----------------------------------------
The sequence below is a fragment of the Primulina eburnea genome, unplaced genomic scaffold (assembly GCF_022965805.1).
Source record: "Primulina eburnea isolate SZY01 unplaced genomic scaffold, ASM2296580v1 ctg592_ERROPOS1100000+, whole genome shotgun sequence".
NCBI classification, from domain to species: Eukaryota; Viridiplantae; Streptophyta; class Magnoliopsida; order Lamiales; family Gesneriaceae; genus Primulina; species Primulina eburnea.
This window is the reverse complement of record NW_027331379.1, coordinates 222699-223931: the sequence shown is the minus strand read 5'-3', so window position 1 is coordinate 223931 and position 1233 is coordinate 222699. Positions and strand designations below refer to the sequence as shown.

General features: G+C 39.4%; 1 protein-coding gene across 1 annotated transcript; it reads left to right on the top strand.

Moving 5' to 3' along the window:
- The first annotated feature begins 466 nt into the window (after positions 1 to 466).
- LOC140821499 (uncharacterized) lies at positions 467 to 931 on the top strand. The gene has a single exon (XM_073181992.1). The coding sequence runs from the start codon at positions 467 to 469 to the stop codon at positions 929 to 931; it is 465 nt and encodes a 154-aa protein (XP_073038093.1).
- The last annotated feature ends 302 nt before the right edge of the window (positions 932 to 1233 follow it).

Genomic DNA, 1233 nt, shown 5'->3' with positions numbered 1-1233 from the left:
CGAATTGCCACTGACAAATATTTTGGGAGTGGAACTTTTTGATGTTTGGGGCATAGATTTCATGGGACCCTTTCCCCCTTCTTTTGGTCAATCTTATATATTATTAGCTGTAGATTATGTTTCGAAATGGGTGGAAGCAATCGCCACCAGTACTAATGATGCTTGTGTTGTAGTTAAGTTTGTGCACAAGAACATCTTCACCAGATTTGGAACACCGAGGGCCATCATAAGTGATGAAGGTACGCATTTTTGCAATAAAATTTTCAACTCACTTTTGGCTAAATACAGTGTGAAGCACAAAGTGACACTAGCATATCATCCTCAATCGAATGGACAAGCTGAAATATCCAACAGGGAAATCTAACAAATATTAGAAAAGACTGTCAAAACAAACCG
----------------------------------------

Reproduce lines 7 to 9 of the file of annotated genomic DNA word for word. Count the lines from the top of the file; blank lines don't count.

- The first annotated feature begins 466 nt into the window (after positions 1 to 466).
- LOC140821499 (uncharacterized) lies at positions 467 to 931 on the top strand. The gene has a single exon (XM_073181992.1). The coding sequence runs from the start codon at positions 467 to 469 to the stop codon at positions 929 to 931; it is 465 nt and encodes a 154-aa protein (XP_073038093.1).
- The last annotated feature ends 302 nt before the right edge of the window (positions 932 to 1233 follow it).